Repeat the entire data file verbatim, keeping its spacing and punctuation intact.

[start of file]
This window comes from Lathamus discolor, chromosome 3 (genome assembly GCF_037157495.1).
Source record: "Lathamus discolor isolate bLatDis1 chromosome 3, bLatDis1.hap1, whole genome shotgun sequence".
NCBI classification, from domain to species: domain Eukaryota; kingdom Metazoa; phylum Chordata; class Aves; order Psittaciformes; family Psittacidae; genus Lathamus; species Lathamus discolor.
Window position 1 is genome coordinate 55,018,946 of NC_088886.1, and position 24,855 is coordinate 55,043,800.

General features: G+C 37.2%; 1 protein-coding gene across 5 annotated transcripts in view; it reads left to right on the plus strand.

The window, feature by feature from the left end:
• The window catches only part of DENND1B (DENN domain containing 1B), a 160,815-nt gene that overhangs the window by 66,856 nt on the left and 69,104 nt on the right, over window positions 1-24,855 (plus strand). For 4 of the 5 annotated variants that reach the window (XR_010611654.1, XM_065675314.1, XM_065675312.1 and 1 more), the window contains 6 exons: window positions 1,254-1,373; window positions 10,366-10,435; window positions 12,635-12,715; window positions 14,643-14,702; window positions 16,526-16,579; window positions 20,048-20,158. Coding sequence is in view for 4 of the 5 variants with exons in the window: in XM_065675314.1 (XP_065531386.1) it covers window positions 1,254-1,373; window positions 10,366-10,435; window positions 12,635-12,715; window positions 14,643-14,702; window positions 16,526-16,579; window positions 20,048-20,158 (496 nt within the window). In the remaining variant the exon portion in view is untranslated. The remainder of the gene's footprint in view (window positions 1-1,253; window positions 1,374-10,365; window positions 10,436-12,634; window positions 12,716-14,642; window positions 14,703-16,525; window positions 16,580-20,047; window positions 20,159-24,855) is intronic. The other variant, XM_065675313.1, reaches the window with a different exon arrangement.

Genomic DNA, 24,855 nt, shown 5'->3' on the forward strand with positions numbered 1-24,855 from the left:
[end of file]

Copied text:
This window comes from Lathamus discolor, chromosome 3 (genome assembly GCF_037157495.1).
Source record: "Lathamus discolor isolate bLatDis1 chromosome 3, bLatDis1.hap1, whole genome shotgun sequence".
NCBI classification, from domain to species: domain Eukaryota; kingdom Metazoa; phylum Chordata; class Aves; order Psittaciformes; family Psittacidae; genus Lathamus; species Lathamus discolor.
Window position 1 is genome coordinate 55,018,946 of NC_088886.1, and position 24,855 is coordinate 55,043,800.

General features: G+C 37.2%; 1 protein-coding gene across 5 annotated transcripts in view; it reads left to right on the plus strand.

The window, feature by feature from the left end:
• The window catches only part of DENND1B (DENN domain containing 1B), a 160,815-nt gene that overhangs the window by 66,856 nt on the left and 69,104 nt on the right, over window positions 1-24,855 (plus strand). For 4 of the 5 annotated variants that reach the window (XR_010611654.1, XM_065675314.1, XM_065675312.1 and 1 more), the window contains 6 exons: window positions 1,254-1,373; window positions 10,366-10,435; window positions 12,635-12,715; window positions 14,643-14,702; window positions 16,526-16,579; window positions 20,048-20,158. Coding sequence is in view for 4 of the 5 variants with exons in the window: in XM_065675314.1 (XP_065531386.1) it covers window positions 1,254-1,373; window positions 10,366-10,435; window positions 12,635-12,715; window positions 14,643-14,702; window positions 16,526-16,579; window positions 20,048-20,158 (496 nt within the window). In the remaining variant the exon portion in view is untranslated. The remainder of the gene's footprint in view (window positions 1-1,253; window positions 1,374-10,365; window positions 10,436-12,634; window positions 12,716-14,642; window positions 14,703-16,525; window positions 16,580-20,047; window positions 20,159-24,855) is intronic. The other variant, XM_065675313.1, reaches the window with a different exon arrangement.

Genomic DNA, 24,855 nt, shown 5'->3' on the forward strand with positions numbered 1-24,855 from the left: